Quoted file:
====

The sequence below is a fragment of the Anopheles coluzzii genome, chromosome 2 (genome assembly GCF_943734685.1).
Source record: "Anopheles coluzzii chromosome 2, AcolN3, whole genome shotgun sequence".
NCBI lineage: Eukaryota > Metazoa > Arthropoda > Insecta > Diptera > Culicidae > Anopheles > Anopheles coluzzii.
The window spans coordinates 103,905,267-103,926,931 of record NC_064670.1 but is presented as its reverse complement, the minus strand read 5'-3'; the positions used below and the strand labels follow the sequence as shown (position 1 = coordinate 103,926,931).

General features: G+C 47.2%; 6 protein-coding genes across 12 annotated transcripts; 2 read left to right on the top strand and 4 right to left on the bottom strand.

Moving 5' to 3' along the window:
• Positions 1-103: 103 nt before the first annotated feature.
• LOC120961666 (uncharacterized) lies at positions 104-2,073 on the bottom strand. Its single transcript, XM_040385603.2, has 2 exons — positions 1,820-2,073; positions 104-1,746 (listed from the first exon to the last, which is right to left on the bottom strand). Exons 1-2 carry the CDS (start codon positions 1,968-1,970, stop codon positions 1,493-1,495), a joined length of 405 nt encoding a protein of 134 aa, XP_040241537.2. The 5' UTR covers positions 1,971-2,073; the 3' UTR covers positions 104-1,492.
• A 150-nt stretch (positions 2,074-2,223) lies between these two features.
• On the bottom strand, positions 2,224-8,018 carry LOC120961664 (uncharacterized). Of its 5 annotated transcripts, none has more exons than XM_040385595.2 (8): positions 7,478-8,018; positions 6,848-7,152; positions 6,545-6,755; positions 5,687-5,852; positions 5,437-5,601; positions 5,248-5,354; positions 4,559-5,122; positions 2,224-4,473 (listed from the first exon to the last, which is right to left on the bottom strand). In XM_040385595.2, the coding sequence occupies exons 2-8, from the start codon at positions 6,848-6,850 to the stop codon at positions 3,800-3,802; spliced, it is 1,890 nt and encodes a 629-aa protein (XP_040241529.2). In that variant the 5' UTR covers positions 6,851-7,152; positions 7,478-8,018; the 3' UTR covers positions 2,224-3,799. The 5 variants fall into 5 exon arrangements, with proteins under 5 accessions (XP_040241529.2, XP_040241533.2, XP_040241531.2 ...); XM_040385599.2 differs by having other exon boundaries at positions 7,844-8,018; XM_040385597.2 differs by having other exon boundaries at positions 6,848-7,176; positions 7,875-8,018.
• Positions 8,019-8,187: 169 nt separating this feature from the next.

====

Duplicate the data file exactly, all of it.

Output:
The sequence below is a fragment of the Anopheles coluzzii genome, chromosome 2 (genome assembly GCF_943734685.1).
Source record: "Anopheles coluzzii chromosome 2, AcolN3, whole genome shotgun sequence".
NCBI lineage: Eukaryota > Metazoa > Arthropoda > Insecta > Diptera > Culicidae > Anopheles > Anopheles coluzzii.
The window spans coordinates 103,905,267-103,926,931 of record NC_064670.1 but is presented as its reverse complement, the minus strand read 5'-3'; the positions used below and the strand labels follow the sequence as shown (position 1 = coordinate 103,926,931).

General features: G+C 47.2%; 6 protein-coding genes across 12 annotated transcripts; 2 read left to right on the top strand and 4 right to left on the bottom strand.

Moving 5' to 3' along the window:
• Positions 1-103: 103 nt before the first annotated feature.
• LOC120961666 (uncharacterized) lies at positions 104-2,073 on the bottom strand. Its single transcript, XM_040385603.2, has 2 exons — positions 1,820-2,073; positions 104-1,746 (listed from the first exon to the last, which is right to left on the bottom strand). Exons 1-2 carry the CDS (start codon positions 1,968-1,970, stop codon positions 1,493-1,495), a joined length of 405 nt encoding a protein of 134 aa, XP_040241537.2. The 5' UTR covers positions 1,971-2,073; the 3' UTR covers positions 104-1,492.
• A 150-nt stretch (positions 2,074-2,223) lies between these two features.
• On the bottom strand, positions 2,224-8,018 carry LOC120961664 (uncharacterized). Of its 5 annotated transcripts, none has more exons than XM_040385595.2 (8): positions 7,478-8,018; positions 6,848-7,152; positions 6,545-6,755; positions 5,687-5,852; positions 5,437-5,601; positions 5,248-5,354; positions 4,559-5,122; positions 2,224-4,473 (listed from the first exon to the last, which is right to left on the bottom strand). In XM_040385595.2, the coding sequence occupies exons 2-8, from the start codon at positions 6,848-6,850 to the stop codon at positions 3,800-3,802; spliced, it is 1,890 nt and encodes a 629-aa protein (XP_040241529.2). In that variant the 5' UTR covers positions 6,851-7,152; positions 7,478-8,018; the 3' UTR covers positions 2,224-3,799. The 5 variants fall into 5 exon arrangements, with proteins under 5 accessions (XP_040241529.2, XP_040241533.2, XP_040241531.2 ...); XM_040385599.2 differs by having other exon boundaries at positions 7,844-8,018; XM_040385597.2 differs by having other exon boundaries at positions 6,848-7,176; positions 7,875-8,018.
• Positions 8,019-8,187: 169 nt separating this feature from the next.